As is almost always the case, President-elect Donald Trump's new Cabinet is drawing in a number of Republicans from other areas of government, which in turn creates new vacancies that will eventually have to be filled.
So, how does that work?
For starters, those vacancies don't materialize until the president-elect's nominees are confirmed by the Senate. With certain exceptions, that won't happen until after the Jan. 20 inauguration.
But here are some of the Republican officeholders who will need to be replaced once they take their new jobs in the Trump White House:
Vice President-elect Mike Pence
The vice president-elect is still the Governor of Indiana until his term expires, at which time his current Lt. Governor, Eric Holcomb, will begin his first term in office. Holcomb was only appointed in March, then became the Indiana GOP's 2016 gubernatorial nominee when Pence ended his reelection bid to become Trump's running mate (state law doesn't allow a person to appear on the ballot twice).
Attorney General-Designate Jeff Sessions
The attorney general-designate is still a U.S. Senator from Alabama until he is confirmed, which is all but assured due to Senate Democrats' decision to engage the "nuclear option" when they retained control of the upper chamber of Congress. Now, a simple majority is needed to end a filibuster, rather than a 60-vote supermajority.
When his seat is vacated, it will be up to Alabama Gov. Robert Bentley to appoint a successor. The leading contenders are U.S. Rep. Martha Roby, state Attorney General Luther Strange and state Sens. Trip Pittman and Cam Ward.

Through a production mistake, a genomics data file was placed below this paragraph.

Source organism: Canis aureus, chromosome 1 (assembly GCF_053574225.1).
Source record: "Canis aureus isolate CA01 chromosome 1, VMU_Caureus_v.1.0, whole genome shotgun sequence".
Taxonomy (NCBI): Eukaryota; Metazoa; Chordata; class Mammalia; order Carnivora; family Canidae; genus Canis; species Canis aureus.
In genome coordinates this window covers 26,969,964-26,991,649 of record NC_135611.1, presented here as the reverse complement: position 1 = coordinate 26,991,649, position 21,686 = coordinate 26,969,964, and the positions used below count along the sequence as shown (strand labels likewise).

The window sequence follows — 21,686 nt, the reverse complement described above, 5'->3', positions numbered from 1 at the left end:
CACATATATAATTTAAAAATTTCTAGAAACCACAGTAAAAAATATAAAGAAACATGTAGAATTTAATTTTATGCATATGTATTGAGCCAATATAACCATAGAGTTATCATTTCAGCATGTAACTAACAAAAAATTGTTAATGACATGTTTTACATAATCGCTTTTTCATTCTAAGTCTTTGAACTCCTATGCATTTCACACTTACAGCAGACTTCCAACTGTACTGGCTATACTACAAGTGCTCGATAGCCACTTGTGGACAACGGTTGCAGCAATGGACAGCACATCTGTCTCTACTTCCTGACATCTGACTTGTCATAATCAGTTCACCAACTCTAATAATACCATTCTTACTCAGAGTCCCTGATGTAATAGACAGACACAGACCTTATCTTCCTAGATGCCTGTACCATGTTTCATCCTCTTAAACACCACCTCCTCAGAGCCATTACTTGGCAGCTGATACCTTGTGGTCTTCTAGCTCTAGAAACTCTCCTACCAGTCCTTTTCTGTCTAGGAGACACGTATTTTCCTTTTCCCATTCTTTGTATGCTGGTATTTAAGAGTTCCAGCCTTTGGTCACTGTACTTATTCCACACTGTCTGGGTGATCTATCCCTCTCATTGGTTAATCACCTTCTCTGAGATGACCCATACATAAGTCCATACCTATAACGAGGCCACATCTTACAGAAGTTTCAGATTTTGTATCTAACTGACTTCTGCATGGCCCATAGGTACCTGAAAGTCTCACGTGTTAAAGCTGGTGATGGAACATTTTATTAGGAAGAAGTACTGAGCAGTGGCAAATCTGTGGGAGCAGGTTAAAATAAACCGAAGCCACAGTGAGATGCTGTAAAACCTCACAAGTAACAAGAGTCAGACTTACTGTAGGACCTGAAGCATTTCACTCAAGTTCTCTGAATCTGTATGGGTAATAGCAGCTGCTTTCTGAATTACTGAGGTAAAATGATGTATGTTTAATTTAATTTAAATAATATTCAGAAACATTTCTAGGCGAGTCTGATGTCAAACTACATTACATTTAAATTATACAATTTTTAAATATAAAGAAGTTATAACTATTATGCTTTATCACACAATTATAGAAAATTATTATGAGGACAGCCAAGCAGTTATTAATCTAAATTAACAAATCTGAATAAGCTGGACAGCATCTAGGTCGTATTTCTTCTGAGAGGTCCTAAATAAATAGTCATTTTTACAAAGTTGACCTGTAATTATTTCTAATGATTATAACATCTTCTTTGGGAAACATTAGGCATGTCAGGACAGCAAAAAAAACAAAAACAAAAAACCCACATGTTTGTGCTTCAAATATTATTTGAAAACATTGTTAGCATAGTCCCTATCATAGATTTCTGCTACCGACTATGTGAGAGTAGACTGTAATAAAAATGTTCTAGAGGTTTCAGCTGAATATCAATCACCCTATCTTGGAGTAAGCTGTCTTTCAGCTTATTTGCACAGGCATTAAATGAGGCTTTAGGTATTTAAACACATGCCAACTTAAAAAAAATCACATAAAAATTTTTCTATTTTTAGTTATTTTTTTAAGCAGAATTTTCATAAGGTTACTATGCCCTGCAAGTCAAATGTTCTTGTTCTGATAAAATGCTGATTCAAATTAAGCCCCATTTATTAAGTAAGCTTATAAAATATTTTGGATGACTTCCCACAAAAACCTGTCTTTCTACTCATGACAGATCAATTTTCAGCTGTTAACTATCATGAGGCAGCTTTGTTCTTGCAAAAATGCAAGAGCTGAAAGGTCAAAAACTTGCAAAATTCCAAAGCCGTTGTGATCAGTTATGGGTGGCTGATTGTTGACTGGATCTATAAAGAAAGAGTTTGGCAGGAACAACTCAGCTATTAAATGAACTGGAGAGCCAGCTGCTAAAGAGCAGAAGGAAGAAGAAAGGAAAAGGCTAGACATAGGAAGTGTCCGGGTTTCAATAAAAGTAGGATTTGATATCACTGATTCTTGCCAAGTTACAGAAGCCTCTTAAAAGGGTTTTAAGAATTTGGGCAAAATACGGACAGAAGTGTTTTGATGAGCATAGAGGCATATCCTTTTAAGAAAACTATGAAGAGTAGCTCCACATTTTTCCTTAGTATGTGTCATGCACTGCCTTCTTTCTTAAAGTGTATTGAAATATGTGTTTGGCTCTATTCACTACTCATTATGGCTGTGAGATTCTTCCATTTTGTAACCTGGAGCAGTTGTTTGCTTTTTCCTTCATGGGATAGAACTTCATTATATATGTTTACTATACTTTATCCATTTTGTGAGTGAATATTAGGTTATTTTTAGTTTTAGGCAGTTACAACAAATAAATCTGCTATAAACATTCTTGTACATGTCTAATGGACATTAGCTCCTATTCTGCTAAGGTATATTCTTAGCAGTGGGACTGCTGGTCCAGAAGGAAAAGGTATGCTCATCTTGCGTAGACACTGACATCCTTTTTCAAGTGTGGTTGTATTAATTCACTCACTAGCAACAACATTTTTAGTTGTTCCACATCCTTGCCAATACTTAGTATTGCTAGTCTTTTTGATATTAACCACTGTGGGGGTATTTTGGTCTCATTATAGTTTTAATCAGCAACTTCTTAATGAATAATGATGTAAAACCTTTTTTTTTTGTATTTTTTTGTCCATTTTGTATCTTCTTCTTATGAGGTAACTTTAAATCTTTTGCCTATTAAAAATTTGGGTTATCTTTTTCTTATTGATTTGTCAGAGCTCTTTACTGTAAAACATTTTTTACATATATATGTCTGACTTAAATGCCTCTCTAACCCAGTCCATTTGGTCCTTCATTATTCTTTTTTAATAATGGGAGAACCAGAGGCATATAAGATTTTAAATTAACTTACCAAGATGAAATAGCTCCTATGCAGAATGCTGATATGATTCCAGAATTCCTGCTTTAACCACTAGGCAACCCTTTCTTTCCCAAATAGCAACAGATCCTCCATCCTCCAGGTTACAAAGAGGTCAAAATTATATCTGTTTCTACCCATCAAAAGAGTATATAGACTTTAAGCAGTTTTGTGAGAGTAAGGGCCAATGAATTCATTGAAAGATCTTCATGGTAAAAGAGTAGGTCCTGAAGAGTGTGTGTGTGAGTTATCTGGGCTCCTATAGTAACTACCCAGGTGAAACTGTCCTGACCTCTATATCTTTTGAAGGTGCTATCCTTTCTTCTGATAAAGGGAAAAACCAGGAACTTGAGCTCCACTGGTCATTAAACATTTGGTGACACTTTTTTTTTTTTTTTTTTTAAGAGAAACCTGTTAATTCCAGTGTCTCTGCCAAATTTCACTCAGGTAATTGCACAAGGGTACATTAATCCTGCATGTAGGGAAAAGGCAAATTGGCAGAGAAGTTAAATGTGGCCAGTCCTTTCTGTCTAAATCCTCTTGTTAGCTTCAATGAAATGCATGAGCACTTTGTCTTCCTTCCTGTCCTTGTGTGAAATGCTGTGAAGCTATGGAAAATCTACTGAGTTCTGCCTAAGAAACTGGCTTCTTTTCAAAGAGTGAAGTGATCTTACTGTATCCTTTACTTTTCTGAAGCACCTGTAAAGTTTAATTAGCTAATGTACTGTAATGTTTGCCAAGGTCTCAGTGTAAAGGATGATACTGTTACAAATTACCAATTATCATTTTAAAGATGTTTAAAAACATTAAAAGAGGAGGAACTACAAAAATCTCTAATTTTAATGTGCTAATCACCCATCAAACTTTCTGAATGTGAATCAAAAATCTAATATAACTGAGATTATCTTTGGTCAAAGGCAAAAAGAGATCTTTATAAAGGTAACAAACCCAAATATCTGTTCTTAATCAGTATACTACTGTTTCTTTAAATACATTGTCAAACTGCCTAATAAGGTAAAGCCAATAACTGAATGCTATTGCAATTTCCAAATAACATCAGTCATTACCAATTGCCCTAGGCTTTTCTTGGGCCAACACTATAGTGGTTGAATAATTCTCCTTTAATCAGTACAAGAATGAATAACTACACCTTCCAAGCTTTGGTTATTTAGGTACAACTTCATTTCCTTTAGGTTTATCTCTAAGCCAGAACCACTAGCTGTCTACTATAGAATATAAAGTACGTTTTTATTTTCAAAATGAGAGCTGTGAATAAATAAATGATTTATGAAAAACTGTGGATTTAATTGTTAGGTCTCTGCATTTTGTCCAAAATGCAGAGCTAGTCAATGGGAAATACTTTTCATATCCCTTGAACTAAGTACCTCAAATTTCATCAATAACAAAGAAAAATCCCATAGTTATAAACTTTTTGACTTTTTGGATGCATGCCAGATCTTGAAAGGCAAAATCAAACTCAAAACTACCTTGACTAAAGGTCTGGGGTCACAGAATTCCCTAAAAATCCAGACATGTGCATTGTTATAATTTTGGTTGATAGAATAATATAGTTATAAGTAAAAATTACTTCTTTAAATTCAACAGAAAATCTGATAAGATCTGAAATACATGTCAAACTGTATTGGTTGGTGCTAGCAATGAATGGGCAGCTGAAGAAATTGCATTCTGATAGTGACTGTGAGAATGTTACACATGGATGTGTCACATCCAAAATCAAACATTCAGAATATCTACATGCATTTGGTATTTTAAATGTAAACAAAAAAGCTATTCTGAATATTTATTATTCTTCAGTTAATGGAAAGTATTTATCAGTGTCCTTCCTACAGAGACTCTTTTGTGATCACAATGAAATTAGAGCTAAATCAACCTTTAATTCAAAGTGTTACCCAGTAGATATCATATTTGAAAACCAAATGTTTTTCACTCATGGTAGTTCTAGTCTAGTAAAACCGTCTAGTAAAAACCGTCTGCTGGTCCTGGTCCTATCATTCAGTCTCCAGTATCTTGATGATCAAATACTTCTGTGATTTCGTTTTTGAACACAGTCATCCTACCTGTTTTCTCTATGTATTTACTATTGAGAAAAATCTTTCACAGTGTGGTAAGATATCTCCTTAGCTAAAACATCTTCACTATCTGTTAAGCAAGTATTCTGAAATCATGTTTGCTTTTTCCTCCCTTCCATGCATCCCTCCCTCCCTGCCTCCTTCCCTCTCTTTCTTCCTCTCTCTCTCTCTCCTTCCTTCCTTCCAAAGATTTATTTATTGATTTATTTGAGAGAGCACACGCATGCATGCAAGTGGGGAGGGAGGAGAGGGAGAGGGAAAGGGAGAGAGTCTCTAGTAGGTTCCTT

Secretary of Health and Human Services-Designate Tom Price
Unlike senators, representatives' vacancies must be filled by special election. Price just won re-election in Georgia's Sixth Congressional District, which includes portions of Cobb and Fulton counties north of Atlanta, with nearly 62 percent of the vote. The GOP field to replace him will likely be enormous. The Atlanta Journal-Constitution suggests as many as a dozen candidates are considering a run. Among the frontrunners is Price's wife, Betty, who currently represents their hometown in the Georgia House of Representatives.
Incoming Chief of Staff Reince Priebus
Although the Chief of Staff isn't technically part of the Cabinet, it is considered a Cabinet-level position in the White House. Priebus, who is currently chairman of the Republican National Committee, isn't an officeholder as such, either. But his position will be vitally important to the future of the GOP. Had Trump lost the election, he likely would've been ousted; with the win and his subsequent appointment, however; the president-elect will select his replacement. There are lots of potential candidates, but among the frontrunners is David Bossie, who left Citizens United to become Trump's deputy campaign manager in August.
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